News / Europe

    Greek Radical Left Leader Refusing Coalition Talks

    Greek leader of Coalition of the Radical Left party (SYRIZA) Alexis Tsipras looks on during a meeting with Greek President Karolos Papoulias, to formally take the mandate to form a coalition government in Athens.
    Greek leader of Coalition of the Radical Left party (SYRIZA) Alexis Tsipras looks on during a meeting with Greek President Karolos Papoulias, to formally take the mandate to form a coalition government in Athens.
    VOA News
    The leader of a group of Greek far-left parties, which finished second in last week's parliamentary elections, is refusing to take part in more talks to form a coalition government.
     
    Alexis Tsipras said Sunday he will not become what he calls an accomplice in a crime against Greek society.
     
    He said those who govern Greece and support the deep spending cuts demanded by the European Union did not get the message of the voters.
     
    Greek President Karolos Papoulias is struggling to broker talks between the three top party leaders to form a new coalition government and avoid another round of parliamentary elections.
     
    None of the top three parties in last week's vote, conservative New Democracy, radical left Syriza, and the socialist PASOK, won enough parliamentary seats to vote to form a government. And, when given the chance, the party chiefs were not able to find enough support to form a coalition on their own.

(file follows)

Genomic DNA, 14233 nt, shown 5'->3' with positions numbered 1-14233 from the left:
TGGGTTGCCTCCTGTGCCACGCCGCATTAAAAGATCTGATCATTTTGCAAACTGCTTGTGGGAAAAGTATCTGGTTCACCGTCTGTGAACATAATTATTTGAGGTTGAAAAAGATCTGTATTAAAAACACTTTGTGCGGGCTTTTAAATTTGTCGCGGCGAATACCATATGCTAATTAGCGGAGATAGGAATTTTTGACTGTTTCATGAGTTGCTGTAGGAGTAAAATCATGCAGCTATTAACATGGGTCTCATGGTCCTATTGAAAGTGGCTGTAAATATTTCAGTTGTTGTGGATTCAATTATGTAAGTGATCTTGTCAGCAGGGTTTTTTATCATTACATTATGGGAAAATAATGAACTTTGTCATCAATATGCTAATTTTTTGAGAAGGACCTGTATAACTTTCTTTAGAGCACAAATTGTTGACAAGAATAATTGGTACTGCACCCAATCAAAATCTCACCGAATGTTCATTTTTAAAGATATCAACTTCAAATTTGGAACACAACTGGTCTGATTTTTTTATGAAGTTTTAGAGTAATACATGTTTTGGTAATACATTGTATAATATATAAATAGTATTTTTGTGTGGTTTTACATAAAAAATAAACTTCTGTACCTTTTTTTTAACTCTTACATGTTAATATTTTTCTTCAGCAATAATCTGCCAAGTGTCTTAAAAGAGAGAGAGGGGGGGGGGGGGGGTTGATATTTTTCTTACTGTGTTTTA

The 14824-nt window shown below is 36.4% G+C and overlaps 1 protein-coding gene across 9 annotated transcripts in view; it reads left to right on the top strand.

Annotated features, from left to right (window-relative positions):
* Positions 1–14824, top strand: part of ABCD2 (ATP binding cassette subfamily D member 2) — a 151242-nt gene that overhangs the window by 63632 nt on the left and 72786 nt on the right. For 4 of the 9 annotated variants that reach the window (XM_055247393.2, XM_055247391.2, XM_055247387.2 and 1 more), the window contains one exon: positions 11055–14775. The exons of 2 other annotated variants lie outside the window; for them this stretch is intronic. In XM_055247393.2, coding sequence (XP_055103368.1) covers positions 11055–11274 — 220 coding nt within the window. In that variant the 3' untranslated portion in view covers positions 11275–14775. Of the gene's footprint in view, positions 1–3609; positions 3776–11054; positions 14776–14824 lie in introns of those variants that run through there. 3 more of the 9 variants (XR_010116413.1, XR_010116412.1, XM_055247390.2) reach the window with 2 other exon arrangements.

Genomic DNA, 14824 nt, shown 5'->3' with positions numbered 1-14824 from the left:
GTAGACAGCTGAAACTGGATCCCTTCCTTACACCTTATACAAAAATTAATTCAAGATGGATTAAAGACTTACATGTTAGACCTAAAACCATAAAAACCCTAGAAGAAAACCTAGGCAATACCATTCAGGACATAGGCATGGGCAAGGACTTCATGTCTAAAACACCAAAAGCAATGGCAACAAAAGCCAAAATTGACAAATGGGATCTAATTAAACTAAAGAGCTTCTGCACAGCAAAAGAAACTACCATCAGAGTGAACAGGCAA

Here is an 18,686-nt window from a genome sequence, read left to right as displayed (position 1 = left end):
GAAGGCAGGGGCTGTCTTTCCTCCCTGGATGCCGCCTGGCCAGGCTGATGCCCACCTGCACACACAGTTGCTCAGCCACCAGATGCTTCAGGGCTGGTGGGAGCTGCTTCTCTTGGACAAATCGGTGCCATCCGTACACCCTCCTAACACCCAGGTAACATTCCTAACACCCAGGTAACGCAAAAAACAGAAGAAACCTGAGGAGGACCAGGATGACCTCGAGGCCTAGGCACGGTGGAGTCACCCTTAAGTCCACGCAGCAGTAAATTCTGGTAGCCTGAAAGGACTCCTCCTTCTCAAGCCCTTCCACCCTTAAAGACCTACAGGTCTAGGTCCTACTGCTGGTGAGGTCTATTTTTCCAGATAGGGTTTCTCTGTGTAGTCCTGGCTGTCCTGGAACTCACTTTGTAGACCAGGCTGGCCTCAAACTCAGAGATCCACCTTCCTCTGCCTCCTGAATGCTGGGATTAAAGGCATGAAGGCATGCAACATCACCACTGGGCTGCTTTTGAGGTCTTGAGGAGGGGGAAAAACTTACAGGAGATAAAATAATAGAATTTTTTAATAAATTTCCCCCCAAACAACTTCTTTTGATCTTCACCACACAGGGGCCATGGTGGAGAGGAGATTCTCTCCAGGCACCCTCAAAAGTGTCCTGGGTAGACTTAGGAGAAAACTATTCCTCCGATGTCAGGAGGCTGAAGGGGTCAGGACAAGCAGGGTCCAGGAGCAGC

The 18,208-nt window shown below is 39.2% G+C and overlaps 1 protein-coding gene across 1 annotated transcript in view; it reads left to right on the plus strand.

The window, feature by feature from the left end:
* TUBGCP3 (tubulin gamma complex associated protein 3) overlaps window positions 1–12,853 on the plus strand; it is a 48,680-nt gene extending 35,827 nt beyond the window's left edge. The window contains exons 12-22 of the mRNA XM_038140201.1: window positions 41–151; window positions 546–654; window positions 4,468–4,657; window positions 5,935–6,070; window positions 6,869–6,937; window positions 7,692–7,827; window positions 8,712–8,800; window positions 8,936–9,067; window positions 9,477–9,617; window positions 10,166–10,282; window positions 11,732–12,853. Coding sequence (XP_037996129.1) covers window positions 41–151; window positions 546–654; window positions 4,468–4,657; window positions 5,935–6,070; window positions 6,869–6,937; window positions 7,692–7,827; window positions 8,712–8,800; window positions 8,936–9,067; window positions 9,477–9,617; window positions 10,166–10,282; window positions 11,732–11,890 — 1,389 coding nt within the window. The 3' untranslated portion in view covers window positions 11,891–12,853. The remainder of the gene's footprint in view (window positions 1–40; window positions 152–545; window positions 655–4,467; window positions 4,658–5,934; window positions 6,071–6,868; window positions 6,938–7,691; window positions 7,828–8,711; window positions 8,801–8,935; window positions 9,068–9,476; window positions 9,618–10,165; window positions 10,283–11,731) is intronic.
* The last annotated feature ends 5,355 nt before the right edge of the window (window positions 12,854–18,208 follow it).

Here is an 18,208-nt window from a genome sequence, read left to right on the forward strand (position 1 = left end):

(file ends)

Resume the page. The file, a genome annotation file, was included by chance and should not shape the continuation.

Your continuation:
The talks are scheduled to resume Monday.
     
    The New Democracy and PASOK parties could form a coalition if the small Democratic Left party decides to join them. But that party has so far refused to join unless Syriza does.
     
    The previous Greek government, a New Democracy-PASOK coalition, agreed to demands from its international lenders for deep spending cuts in exchange for the country's second bailout in two years. This includes slashing government jobs, raising taxes, and cutting pensions. Greeks have taken to the streets in sometimes violent protests against the bailout plans. 

    Some information for this report was provided by AP, AFP and Reuters.

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